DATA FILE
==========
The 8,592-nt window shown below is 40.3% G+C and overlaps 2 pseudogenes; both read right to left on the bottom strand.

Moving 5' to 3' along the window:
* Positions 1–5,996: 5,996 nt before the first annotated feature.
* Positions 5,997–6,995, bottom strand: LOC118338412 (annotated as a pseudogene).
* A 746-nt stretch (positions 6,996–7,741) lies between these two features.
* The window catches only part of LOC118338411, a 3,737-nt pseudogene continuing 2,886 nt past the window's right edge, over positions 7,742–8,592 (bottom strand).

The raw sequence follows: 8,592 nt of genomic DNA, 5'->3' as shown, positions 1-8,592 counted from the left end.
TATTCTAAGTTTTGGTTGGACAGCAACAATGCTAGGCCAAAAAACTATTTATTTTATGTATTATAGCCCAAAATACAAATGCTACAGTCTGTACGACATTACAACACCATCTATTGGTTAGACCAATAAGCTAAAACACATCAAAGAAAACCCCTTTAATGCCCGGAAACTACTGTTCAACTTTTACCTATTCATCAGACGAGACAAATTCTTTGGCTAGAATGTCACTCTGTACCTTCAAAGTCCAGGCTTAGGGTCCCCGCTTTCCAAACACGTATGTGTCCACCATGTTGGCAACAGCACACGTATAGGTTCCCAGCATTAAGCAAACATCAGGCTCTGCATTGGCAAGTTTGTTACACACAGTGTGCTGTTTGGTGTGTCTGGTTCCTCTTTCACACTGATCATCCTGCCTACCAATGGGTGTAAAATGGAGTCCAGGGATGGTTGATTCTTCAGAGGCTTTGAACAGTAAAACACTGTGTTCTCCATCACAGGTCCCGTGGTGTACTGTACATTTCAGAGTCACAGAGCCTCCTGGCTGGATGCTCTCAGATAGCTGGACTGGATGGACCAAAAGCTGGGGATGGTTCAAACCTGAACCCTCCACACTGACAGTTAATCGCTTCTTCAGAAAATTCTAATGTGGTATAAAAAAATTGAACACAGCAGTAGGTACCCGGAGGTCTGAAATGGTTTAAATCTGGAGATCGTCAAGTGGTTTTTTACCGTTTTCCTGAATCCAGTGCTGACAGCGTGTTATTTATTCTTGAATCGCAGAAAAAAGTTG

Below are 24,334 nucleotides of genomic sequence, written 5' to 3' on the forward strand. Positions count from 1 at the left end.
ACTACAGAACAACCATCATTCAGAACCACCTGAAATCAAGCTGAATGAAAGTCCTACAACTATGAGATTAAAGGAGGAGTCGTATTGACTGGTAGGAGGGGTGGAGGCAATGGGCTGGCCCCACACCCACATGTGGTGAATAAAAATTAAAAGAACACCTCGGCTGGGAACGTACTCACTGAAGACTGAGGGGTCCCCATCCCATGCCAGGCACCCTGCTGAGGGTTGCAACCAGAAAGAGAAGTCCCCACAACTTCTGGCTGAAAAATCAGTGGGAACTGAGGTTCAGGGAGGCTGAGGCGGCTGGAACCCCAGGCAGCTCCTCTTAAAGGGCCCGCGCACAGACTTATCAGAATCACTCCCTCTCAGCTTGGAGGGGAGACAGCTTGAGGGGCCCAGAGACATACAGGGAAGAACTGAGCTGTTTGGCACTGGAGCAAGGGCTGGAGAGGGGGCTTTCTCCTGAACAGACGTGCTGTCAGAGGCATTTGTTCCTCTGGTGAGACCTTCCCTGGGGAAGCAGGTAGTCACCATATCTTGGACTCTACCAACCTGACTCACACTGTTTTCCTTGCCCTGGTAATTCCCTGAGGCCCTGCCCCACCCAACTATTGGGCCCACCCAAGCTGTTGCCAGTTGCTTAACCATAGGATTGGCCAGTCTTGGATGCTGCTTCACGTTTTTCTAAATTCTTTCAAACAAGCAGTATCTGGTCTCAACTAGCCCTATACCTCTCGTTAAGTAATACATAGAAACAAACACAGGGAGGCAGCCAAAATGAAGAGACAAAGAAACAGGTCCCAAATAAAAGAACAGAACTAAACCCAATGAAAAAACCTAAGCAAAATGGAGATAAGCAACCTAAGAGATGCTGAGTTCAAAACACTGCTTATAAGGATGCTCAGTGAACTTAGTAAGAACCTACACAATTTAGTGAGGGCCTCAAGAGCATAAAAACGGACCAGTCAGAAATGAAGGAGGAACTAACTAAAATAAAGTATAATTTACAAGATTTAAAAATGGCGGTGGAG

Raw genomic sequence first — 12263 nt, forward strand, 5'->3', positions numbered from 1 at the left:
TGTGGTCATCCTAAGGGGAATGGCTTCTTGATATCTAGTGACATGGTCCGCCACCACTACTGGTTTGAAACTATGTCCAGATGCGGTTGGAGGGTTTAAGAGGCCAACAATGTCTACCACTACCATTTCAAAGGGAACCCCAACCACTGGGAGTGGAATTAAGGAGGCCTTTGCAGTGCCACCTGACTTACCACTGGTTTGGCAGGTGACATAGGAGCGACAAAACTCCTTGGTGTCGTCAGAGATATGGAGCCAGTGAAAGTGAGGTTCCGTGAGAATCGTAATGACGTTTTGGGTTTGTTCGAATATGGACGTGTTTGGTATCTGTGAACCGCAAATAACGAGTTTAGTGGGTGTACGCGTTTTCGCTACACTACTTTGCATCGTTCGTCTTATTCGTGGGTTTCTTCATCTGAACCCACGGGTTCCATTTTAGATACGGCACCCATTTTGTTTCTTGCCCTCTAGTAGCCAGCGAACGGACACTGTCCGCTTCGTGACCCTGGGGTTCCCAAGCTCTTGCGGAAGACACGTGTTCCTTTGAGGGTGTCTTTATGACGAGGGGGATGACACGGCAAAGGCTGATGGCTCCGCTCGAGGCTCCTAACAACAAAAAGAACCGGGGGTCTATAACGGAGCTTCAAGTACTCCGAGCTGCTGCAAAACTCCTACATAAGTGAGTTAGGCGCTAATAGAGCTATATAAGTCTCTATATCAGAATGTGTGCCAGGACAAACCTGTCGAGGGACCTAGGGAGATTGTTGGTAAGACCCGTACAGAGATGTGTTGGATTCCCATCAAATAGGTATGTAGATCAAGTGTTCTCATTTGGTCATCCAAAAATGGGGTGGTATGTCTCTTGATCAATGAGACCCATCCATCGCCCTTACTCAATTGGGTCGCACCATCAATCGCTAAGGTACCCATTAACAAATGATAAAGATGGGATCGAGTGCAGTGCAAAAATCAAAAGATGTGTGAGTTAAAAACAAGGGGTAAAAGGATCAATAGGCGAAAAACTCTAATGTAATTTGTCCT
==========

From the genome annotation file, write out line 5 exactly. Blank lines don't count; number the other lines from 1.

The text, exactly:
* A 746-nt stretch (positions 6,996–7,741) lies between these two features.